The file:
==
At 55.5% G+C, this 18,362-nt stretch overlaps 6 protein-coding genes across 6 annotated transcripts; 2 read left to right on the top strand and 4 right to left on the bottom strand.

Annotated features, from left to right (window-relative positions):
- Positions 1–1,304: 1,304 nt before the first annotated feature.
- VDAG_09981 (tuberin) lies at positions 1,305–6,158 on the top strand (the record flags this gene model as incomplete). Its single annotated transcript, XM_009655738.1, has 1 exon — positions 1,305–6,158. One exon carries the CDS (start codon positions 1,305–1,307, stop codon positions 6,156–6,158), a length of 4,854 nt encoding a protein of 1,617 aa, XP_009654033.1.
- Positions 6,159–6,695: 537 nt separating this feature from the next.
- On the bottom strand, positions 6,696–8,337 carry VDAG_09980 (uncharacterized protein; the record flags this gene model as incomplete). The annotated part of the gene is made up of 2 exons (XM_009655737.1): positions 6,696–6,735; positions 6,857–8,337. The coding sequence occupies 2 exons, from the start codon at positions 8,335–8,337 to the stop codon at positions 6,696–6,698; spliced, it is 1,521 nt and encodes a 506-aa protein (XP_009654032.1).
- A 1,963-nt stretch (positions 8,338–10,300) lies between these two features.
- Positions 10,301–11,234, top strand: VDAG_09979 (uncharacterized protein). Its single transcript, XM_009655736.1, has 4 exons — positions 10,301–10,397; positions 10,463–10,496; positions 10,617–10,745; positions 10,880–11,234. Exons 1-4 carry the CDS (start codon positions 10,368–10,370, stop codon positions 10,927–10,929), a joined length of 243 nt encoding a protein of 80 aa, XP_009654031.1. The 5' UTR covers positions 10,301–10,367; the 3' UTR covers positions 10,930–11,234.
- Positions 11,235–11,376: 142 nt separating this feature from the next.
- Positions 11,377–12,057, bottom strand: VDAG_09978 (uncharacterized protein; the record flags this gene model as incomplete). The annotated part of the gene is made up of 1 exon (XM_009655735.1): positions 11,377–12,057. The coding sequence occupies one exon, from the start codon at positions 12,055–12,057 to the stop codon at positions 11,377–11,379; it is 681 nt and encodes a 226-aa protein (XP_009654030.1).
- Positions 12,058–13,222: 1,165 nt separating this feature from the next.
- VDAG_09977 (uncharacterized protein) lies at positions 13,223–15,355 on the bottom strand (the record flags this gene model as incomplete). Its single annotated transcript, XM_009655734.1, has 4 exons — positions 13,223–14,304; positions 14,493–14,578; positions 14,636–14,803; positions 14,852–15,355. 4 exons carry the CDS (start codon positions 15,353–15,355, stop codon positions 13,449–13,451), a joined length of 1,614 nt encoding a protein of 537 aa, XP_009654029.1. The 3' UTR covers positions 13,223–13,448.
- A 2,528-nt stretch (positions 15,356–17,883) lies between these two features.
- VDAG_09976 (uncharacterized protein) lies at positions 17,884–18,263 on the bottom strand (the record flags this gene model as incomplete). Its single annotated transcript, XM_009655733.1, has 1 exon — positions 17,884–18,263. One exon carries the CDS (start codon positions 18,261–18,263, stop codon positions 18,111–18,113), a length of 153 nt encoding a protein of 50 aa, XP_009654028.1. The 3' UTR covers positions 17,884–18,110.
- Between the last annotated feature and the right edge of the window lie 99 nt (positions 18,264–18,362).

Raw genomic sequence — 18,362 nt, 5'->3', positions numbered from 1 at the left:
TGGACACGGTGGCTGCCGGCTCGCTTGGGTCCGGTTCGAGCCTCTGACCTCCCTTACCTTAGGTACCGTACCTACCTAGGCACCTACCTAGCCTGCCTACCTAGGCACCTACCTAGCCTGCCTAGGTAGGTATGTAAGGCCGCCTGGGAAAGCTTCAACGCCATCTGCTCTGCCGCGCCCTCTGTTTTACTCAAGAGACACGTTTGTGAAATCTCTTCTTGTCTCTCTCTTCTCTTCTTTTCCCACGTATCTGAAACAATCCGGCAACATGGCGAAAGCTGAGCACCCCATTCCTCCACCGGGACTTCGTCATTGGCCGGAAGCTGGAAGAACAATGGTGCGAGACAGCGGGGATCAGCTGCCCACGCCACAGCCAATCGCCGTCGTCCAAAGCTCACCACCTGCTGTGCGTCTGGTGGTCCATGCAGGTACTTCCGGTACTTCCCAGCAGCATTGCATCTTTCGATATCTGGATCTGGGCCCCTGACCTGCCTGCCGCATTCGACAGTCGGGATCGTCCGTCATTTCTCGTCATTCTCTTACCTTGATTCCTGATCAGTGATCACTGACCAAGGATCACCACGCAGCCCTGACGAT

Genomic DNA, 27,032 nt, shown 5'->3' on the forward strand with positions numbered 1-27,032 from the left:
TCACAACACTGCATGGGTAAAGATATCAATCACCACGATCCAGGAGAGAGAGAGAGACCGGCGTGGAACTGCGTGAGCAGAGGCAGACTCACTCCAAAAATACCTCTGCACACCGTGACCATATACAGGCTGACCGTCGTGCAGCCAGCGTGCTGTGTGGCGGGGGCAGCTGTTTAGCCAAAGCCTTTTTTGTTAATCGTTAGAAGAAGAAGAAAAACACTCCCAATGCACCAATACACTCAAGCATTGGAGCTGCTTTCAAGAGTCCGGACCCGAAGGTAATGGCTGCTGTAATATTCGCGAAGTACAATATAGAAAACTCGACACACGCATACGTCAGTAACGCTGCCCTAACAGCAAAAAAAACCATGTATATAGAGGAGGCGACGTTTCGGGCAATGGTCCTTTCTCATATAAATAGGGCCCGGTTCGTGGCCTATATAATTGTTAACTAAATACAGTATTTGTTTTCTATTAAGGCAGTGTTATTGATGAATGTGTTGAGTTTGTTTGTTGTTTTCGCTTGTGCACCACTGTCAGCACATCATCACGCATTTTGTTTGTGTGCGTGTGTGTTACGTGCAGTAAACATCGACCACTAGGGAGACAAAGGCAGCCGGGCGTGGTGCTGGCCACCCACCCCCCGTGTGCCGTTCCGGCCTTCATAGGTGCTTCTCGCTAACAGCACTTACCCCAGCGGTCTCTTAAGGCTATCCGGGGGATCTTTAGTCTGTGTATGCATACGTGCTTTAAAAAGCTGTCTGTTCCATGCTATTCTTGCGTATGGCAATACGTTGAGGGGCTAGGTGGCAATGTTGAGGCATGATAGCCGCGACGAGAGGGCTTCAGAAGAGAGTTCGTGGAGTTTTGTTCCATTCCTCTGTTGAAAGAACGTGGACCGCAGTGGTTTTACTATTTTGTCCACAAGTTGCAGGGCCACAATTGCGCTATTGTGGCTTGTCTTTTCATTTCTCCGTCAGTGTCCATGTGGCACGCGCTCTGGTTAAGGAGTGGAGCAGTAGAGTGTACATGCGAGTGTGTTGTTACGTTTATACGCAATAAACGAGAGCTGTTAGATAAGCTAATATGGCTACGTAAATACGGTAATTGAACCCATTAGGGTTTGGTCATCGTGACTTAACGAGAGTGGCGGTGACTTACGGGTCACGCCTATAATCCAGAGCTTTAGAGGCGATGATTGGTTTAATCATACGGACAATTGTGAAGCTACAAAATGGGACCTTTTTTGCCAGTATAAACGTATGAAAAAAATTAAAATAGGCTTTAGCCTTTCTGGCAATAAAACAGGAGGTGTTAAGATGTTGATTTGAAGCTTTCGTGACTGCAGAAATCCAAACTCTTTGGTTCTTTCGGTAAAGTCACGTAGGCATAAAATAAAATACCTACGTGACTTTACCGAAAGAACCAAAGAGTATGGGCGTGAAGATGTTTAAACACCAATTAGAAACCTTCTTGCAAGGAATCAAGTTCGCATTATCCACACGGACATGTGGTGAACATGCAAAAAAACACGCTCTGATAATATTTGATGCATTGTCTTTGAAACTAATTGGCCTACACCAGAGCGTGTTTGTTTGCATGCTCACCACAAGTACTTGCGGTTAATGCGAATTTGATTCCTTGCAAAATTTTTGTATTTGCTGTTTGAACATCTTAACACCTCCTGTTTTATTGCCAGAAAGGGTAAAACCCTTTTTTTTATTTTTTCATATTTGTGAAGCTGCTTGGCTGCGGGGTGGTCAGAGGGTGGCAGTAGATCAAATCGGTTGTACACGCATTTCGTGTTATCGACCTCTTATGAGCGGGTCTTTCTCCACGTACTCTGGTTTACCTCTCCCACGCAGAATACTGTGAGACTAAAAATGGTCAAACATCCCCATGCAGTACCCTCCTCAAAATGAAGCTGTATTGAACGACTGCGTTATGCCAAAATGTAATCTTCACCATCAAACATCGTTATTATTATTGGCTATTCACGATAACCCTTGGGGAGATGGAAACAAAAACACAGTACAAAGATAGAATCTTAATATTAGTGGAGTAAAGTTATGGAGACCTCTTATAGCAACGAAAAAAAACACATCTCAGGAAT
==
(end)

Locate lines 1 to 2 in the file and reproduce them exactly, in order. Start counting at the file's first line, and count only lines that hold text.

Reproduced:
At 55.5% G+C, this 18,362-nt stretch overlaps 6 protein-coding genes across 6 annotated transcripts; 2 read left to right on the top strand and 4 right to left on the bottom strand.

Annotated features, from left to right (window-relative positions):